For decades, federal labor laws have notably excluded domestic workers, extending few rights or protections to more than 2.5 million nannies, house cleaners, and home care workers. Until now, organizations like the National Domestic Workers Alliance (NDWA) have sought to give those workers a voice and fill that gap through services like Alia, a benefits platform that helps workers secure paid time off and sick leave. But today, senator and presidential candidate Kamala Harris and congresswoman Pramila Jayapal are introducing legislation that could change that.
It's time we changed the way we value domestic work in America. Today I'm introducing the first ever National Domestic Workers Bill of Rights to guarantee domestic workers across our country the dignity, benefits, and legal protections they deserve.
— Kamala Harris (@SenKamalaHarris) July 15, 2019
The National Domestic Workers Bill of Rights Act—the first legislation of its kind—would require employers to outline hours and time-off policies in a written contract, along with ensuring basic workplace rights like paid overtime and protections against workplace harassment and discrimination. It would enforce paid sick days and fair scheduling—including breaks for meals, for example—and address issues like healthcare coverage and retirement benefits.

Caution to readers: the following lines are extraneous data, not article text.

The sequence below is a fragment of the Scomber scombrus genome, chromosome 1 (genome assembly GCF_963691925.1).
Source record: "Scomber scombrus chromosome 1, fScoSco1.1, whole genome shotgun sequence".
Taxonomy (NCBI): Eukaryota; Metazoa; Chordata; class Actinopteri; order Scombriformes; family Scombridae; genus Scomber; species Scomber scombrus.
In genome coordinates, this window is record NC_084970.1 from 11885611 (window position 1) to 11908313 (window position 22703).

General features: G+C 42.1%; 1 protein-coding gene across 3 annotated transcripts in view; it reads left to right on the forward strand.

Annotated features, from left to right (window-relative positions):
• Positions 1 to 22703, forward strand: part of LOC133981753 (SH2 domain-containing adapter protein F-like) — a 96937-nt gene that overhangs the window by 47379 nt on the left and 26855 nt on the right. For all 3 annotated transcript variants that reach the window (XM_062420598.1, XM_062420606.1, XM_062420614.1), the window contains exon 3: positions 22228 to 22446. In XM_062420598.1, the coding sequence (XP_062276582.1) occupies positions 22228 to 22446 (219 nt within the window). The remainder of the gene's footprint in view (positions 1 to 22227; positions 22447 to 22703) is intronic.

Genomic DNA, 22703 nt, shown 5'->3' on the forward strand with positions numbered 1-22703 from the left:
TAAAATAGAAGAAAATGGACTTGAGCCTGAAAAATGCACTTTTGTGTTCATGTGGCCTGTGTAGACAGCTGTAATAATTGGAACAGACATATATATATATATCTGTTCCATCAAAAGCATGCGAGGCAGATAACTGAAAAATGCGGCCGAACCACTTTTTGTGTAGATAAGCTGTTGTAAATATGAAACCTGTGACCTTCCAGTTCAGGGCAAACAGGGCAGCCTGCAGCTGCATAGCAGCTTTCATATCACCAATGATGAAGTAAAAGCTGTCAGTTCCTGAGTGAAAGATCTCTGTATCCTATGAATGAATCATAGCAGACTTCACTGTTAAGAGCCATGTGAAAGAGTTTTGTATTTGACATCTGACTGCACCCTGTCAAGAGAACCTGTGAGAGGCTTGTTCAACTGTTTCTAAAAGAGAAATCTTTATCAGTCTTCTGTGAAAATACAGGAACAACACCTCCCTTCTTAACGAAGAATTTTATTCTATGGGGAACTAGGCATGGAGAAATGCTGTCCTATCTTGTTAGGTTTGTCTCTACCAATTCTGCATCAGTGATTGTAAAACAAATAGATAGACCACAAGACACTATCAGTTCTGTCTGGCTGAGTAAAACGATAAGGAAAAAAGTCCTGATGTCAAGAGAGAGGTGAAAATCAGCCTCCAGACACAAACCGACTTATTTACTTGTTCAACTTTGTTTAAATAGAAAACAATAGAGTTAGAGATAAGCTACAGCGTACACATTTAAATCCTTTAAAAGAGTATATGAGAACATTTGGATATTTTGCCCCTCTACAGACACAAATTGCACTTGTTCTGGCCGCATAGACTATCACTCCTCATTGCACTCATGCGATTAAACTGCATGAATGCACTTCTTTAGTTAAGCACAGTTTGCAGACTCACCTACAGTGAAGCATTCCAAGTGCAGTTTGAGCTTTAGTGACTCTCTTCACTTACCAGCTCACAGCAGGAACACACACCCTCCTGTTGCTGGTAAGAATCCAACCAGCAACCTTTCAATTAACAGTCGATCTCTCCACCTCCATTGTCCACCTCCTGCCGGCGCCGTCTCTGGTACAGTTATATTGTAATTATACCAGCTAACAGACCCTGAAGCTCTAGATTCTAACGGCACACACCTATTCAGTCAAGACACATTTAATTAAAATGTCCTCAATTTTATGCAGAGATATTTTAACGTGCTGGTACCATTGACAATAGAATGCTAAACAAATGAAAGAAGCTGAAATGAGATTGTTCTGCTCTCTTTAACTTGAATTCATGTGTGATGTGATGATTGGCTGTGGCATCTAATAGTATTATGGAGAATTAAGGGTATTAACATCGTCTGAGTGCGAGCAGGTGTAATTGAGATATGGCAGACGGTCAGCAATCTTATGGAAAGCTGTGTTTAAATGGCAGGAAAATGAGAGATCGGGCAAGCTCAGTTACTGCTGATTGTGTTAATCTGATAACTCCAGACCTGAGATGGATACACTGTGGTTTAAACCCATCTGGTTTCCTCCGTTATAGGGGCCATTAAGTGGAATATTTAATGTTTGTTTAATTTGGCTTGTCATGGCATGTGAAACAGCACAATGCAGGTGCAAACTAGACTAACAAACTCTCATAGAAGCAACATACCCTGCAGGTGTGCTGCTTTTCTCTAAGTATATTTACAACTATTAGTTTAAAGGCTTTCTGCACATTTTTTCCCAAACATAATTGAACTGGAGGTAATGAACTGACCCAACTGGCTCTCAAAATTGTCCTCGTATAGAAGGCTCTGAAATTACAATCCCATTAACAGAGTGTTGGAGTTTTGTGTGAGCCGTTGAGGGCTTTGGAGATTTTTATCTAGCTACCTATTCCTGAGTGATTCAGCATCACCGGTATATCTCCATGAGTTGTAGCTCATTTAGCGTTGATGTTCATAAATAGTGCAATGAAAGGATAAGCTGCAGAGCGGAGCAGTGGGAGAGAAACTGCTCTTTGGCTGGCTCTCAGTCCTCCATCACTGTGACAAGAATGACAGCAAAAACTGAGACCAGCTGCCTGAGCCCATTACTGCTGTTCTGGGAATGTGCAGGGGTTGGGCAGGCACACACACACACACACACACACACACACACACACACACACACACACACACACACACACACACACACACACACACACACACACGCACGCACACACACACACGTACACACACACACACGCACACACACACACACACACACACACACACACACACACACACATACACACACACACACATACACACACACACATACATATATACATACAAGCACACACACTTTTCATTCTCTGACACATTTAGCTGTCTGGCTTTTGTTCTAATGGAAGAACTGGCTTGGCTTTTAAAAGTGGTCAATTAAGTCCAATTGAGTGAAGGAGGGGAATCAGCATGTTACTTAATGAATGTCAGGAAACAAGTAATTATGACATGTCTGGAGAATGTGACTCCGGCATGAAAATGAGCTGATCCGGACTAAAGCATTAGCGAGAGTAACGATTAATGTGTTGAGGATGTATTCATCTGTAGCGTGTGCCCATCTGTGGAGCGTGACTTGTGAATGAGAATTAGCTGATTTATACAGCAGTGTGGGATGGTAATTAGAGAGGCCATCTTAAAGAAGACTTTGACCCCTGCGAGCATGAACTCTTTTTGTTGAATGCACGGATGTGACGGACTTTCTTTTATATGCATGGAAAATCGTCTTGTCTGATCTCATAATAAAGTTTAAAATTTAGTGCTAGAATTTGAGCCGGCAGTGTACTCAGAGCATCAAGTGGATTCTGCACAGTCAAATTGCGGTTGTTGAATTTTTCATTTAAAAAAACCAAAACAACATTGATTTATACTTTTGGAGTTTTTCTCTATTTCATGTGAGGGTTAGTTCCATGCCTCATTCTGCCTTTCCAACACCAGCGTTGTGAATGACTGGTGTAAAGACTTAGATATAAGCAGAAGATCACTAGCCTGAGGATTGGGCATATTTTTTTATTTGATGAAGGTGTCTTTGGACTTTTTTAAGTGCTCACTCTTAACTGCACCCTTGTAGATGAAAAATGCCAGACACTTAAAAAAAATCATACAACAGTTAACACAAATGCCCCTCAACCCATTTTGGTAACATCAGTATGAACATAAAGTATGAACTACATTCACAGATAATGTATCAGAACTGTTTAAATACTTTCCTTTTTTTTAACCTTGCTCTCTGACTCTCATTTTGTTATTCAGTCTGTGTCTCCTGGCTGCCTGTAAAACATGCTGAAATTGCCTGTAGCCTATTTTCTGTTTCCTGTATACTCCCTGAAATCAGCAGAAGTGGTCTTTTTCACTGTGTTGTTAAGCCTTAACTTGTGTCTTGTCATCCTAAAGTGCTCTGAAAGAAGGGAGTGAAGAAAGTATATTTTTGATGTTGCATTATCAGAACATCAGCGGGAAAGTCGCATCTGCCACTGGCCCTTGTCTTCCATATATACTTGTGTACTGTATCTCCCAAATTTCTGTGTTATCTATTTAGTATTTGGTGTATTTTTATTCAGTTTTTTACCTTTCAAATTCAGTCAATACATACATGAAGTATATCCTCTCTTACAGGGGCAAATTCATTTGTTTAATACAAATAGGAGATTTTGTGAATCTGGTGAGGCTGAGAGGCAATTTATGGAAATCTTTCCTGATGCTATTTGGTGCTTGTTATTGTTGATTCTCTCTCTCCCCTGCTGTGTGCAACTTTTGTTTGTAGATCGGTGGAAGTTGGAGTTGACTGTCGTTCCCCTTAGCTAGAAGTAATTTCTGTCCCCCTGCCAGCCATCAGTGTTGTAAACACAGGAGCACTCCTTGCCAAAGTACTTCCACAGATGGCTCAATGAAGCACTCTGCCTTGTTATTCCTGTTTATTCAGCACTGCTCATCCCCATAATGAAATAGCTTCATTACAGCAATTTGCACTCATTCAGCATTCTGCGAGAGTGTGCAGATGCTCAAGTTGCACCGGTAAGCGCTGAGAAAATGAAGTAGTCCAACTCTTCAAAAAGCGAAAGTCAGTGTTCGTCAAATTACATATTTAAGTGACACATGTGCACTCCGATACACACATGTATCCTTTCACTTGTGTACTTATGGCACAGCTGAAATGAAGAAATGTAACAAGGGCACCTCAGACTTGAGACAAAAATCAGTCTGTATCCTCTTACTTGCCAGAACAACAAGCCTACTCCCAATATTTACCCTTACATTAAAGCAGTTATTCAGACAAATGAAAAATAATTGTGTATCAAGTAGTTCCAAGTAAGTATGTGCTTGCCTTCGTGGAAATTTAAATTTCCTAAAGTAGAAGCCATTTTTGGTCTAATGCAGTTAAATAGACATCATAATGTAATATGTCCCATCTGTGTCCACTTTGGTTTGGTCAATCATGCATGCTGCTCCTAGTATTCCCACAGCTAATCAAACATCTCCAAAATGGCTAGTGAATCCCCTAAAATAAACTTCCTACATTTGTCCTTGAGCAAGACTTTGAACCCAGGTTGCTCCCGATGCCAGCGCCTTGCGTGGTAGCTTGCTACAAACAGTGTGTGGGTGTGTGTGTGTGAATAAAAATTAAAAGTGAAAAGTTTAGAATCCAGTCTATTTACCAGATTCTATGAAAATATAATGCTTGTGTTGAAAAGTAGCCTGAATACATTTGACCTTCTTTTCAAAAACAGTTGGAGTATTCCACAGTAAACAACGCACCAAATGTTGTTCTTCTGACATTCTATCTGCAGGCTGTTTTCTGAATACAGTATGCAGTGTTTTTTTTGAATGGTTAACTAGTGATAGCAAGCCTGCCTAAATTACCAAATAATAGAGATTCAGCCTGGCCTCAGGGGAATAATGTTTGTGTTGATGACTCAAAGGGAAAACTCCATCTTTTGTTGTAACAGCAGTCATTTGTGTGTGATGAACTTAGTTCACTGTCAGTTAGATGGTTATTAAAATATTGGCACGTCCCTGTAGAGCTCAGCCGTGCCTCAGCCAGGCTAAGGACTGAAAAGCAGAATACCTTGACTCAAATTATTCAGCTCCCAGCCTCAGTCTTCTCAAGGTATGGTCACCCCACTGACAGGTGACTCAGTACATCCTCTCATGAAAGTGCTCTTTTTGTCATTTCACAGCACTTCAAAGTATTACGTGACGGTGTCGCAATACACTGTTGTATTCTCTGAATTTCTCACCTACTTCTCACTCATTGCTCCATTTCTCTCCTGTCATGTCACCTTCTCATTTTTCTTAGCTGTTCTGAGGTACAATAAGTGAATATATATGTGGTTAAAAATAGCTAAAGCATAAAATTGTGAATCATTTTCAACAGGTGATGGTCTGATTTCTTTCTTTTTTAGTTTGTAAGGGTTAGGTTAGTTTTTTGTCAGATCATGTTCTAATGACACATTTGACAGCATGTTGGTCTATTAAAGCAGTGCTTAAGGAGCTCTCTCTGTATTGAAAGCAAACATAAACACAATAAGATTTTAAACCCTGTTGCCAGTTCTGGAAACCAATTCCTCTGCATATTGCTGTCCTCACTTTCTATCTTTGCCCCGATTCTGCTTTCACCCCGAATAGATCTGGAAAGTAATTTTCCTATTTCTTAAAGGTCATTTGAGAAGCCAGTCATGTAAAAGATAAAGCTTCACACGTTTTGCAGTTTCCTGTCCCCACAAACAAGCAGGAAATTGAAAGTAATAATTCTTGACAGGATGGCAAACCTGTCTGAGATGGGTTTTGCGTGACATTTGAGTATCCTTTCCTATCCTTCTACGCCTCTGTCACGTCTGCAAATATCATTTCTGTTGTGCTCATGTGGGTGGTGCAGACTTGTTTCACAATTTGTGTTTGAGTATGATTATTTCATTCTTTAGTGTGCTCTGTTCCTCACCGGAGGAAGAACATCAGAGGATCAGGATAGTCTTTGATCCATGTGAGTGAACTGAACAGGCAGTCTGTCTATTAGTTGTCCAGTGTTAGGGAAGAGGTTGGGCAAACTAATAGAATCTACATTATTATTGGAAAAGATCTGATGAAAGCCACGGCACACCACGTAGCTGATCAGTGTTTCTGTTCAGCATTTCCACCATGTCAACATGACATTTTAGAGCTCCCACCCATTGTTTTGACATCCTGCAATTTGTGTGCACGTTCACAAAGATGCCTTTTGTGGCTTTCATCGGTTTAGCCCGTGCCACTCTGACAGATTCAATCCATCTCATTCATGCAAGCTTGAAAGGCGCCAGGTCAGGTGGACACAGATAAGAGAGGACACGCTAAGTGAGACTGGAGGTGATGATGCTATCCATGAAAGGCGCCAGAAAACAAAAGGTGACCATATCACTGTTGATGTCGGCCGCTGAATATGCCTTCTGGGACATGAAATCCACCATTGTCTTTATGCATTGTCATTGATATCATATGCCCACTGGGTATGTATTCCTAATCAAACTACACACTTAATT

“The courageous working-class women, women of color, and immigrant women who are demanding their rights today are unwilling to be excluded any longer,” Jayapal said in a statement. “When domestic workers win, everyone wins: This bill will protect, stabilize and expand this important workforce in one of the fastest growing industries in the country.”
The legislation draws on input from countless nannies, housecleaners, and home care workers across the NDWA, who were consulted as the bill was put together over the last two years. The protections promised by the bill would be enforced through grants to organizations that work with and represent domestic workers, which would in turn spread the word to workers and liaise with government agencies.
“No legislation can fully address every workplace injustice,” NDWA director Ai-jen Poo wrote in the New York Times. “But by protecting against sexual harassment and other forms of discrimination based on sex, race, religion or national origin, this bill would catalyze a long-overdue culture change so domestic work would finally be seen as real work, deserving of professionalism and respect.”